In a dark world ‘Forest Guide’ lights the way.

Forest Guide is a four-part magical realism fiction podcast from Crossroad Stations, written and directed by Jim Robbie and the Wanderers‘ Jack Pevyhouse. The show follows a night in the life of Shiloh (Pevyhouse), a bartending grad student (and ex-poet) who has lost his way in life. That is, until one night when the titular Forest Guide (Julia Schifni) shows up to get Shiloh back on track.

A common failing point with magical realism stories is far too much focus on the former at the expense of the latter. Forest Guide chapter one’s script is 22 pages long. The Guide doesn’t make an appearance until page 17. The rest is spent building Shiloh up as a character. We hear him successfully ask a co-worker over to his apartment to drink and watch anime (which inadvertently pissed me off because a rum and coke with my Cowboy Bebop blu-ray set sounds perfect right now but I have neither rum nor coke) and we get a glimpse of the complicated relationship he has with his parents as an out bi man.

The careful thought and effort put into every second of Forest Guide cannot be understated. On paper the first chapter has a creative type who has resorted to irresponsible amounts of alcohol and pop culture to offset a fear of creating. Then a Wise Magical Character shows up to help him find out the power was inside him all along.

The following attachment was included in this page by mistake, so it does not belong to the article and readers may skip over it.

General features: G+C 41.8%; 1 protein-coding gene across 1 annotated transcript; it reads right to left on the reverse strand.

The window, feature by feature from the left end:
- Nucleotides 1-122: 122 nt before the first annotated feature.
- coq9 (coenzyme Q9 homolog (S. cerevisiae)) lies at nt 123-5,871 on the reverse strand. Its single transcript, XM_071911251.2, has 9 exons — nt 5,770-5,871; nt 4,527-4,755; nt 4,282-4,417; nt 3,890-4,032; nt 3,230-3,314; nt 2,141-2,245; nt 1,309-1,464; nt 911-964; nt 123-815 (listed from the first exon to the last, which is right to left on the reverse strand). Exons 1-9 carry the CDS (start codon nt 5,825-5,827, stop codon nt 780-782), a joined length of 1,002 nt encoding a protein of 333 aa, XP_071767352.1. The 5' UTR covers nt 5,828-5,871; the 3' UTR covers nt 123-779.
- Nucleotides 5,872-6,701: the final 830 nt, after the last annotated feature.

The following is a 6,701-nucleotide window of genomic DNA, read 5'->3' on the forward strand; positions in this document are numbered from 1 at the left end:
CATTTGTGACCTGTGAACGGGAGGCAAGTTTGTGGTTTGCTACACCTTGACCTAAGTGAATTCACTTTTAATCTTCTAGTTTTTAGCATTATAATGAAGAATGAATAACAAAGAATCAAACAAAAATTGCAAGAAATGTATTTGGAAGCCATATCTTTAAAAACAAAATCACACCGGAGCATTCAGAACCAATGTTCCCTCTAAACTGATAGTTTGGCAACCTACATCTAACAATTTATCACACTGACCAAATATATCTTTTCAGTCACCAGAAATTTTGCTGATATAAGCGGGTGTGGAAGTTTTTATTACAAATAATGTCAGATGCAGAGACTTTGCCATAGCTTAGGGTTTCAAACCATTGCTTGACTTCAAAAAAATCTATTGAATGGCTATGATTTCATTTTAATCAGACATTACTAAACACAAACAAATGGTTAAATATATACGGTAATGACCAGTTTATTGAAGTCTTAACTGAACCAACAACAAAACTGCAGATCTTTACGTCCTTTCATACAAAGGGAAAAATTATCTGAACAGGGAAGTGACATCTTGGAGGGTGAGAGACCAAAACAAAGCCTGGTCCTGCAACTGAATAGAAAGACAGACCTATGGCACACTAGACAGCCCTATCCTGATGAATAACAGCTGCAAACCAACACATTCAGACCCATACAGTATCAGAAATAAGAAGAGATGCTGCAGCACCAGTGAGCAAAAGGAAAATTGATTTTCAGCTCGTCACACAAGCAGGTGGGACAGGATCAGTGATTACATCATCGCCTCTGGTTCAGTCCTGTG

A failed writer who turns to substance abuse. The college student tending bar. The everyman thrust into a magical realism situation. These are tropes that can easily knock a well-meaning show so far off course it could feel overdone, problematic even. Forest Guide dodges all of this by committing to the realism before getting to the magical.

Shiloh’s interactions with his mother over the phone are eerily similar in structure to conversations I’ve had in the past with family members. Shiloh’s awkwardness around Ruth (Lio Rivera) is far too familiar. Ruth’s real-talk moments calling Shiloh out on some of his bullshit echo times I’ve had to do similar things with friends.

It’s easy to cherry-pick moments from pop culture one has seen before and shoe-horn it into an audio drama for the sake of making one. What’s far more difficult is to structure one around one’s own journey. I haven’t sat down with Pevyhouse and gone through how much of Forest Guide is autobiographical, but I can say with firm certainty the writing and fantastic post-production (specifically pacing and sound design) work hand-in-hand to deliver a story that feels autobiographical.

I spent six hours editing my own audio fiction pilot episode today. Julia Schifini is a protagonist on my show, and I have heard her say the same 20 pages of dialog as my character too many times to count. I’ve listened to her co-host Spirits for well over a dozen hours. I could spot her anywhere at this point, aurally-speaking. Her performance (and excellent other-worldly vocal qualities added in post) blends into the show perfectly. Within seconds my brain switched from “that’s Julia Schifini” to “that’s the Guide.”

My one substantial criticism of Forest Guide is it’s actively difficult to find. Without a trailer to clear the digital path necessary for the show to immediately be searchable, it’s going to take a while for it to find a footing. Apple Podcasts, Google Play, Pocket Casts, all of them are going to have some trouble finding the show for now. Without an actual website it’s very difficult to Google at the moment, so I heartily suggest heading to the show’s podbean site and plugging that into your podcatcher of choice.

Faint online footprint aside, this first chapter was an absolute joy of a listen and I cannot wait for the rest of Shiloh’s journey.

You can find Forest Guide at its PodBean website.

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